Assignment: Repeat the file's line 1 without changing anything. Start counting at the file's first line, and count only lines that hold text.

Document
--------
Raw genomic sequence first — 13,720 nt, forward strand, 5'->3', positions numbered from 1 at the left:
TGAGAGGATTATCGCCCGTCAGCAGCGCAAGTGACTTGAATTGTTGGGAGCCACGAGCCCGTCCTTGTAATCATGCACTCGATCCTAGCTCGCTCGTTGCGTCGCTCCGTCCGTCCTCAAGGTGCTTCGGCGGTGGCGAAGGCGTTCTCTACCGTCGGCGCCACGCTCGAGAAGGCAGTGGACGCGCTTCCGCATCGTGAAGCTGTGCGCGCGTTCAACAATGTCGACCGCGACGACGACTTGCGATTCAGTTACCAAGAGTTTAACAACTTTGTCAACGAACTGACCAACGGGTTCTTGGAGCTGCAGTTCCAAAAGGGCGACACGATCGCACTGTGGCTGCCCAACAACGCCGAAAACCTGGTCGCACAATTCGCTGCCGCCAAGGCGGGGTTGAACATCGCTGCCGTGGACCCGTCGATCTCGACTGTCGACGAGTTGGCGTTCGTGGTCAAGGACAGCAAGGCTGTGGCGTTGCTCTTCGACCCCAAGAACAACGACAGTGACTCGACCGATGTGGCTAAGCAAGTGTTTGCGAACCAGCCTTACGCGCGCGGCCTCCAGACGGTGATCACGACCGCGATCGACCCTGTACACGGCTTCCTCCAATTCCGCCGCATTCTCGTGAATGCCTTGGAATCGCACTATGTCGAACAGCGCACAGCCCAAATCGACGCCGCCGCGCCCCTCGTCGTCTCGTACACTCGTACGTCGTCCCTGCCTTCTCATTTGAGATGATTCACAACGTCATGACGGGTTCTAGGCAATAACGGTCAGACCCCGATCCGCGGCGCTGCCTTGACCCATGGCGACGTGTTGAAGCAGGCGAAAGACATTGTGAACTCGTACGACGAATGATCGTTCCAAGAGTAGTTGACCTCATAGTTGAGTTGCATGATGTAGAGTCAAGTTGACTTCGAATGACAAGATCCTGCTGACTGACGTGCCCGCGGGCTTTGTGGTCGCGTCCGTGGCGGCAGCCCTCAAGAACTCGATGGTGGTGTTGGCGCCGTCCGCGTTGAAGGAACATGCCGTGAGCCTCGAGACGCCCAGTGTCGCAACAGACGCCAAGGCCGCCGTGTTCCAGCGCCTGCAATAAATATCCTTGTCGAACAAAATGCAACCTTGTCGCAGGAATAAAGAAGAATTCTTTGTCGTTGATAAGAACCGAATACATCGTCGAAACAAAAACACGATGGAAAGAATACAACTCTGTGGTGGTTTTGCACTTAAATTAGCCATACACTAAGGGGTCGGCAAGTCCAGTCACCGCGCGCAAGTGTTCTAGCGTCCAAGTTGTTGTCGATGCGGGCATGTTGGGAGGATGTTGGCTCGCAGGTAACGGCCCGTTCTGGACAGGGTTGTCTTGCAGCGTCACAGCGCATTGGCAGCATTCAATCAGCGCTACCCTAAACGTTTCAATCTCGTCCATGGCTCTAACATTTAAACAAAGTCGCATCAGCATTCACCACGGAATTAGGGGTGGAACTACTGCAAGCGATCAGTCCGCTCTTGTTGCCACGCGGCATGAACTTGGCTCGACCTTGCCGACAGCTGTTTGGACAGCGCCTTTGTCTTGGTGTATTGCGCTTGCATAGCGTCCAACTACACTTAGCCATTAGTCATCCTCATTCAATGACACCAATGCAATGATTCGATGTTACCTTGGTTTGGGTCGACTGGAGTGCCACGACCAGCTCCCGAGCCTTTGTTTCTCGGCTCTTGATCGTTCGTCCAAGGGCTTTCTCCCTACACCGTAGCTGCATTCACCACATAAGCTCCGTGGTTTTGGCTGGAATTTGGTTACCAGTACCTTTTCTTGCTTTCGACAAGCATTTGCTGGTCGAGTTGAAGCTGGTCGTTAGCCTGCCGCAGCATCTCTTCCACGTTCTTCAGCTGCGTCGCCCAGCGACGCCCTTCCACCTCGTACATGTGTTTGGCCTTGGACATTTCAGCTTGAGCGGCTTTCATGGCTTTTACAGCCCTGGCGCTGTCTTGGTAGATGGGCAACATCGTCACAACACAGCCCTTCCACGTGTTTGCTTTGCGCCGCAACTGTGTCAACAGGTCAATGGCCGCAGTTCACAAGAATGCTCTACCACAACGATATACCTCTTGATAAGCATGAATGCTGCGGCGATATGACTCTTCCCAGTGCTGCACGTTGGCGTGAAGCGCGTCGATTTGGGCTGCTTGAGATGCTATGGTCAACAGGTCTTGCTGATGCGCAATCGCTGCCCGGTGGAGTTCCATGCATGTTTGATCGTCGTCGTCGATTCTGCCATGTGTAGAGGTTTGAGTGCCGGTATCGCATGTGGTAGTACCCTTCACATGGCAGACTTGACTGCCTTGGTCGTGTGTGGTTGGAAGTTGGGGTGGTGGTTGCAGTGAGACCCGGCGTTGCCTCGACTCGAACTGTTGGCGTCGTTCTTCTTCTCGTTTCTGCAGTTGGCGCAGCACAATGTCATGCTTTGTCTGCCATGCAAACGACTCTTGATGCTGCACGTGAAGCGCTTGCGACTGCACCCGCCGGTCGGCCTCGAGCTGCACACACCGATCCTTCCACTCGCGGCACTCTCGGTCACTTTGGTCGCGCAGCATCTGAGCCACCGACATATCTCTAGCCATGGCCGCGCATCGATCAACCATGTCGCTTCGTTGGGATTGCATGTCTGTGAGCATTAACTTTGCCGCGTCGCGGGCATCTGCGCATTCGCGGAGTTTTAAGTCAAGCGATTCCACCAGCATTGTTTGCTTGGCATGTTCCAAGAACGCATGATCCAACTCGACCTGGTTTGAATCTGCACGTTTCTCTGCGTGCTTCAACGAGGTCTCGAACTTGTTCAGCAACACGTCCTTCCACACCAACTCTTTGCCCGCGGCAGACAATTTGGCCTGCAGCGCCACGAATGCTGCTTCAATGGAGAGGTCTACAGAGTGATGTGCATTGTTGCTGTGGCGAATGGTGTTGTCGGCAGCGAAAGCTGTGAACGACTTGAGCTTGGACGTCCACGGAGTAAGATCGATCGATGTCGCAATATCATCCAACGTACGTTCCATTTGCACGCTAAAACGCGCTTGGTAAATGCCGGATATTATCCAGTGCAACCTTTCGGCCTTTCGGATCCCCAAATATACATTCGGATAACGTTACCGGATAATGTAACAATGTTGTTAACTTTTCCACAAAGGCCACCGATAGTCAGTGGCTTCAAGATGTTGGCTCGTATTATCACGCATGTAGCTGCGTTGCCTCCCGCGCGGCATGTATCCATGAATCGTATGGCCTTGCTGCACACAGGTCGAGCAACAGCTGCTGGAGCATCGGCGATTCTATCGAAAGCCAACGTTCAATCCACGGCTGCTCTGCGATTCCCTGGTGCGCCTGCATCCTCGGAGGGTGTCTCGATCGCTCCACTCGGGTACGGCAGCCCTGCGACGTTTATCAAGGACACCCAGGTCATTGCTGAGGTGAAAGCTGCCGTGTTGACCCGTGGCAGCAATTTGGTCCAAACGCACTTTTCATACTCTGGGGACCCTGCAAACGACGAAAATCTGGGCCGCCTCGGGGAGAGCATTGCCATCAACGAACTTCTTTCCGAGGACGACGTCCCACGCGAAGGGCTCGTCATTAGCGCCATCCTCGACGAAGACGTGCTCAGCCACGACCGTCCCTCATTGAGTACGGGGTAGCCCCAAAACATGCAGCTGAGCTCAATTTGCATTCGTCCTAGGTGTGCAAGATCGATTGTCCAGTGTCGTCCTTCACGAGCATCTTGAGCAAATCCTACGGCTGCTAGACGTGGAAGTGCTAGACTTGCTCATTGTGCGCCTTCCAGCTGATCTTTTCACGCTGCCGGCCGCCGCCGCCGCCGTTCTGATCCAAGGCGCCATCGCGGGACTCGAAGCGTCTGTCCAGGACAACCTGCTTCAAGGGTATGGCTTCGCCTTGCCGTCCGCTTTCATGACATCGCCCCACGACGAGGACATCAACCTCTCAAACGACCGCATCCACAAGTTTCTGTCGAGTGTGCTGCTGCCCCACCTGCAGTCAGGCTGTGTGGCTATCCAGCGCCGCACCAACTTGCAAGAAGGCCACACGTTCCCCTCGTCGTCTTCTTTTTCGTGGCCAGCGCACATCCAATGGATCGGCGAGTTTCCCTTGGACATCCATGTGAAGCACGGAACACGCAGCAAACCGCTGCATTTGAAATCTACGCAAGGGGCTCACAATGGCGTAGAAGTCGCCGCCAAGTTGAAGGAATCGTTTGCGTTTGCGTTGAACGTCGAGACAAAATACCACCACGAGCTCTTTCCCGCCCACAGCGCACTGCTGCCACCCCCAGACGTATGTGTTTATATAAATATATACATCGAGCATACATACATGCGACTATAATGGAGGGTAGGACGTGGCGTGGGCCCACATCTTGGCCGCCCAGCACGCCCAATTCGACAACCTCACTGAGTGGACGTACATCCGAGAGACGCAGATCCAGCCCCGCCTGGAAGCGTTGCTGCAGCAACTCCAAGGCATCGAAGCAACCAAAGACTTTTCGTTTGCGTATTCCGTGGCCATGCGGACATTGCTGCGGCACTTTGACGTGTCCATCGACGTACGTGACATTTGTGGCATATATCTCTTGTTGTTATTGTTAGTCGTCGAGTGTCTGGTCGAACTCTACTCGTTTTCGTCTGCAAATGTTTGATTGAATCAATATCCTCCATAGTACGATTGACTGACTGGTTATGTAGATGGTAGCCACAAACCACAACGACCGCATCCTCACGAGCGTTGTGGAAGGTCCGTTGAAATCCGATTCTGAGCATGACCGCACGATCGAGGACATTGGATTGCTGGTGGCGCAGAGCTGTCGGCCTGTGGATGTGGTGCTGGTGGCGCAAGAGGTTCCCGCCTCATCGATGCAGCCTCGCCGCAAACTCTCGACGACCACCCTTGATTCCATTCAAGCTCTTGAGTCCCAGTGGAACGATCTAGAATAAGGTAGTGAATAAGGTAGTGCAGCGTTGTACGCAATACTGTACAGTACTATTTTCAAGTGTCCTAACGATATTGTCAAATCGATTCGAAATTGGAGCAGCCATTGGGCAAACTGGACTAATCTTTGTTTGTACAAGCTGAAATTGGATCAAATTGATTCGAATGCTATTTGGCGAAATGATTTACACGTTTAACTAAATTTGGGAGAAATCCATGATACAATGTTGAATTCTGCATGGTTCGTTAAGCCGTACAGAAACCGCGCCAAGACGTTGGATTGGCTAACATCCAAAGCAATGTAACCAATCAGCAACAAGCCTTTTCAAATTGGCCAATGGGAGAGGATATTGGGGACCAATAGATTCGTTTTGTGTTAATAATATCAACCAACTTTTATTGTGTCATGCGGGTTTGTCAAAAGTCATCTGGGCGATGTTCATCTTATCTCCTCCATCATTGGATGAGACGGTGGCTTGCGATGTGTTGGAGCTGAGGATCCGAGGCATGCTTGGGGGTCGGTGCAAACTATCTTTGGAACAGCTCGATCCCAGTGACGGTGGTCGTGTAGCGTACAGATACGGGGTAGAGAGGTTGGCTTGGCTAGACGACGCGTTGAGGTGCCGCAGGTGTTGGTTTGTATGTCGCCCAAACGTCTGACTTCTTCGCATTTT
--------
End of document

Raw genomic sequence first — 13,720 nt, forward strand, 5'->3', positions numbered from 1 at the left: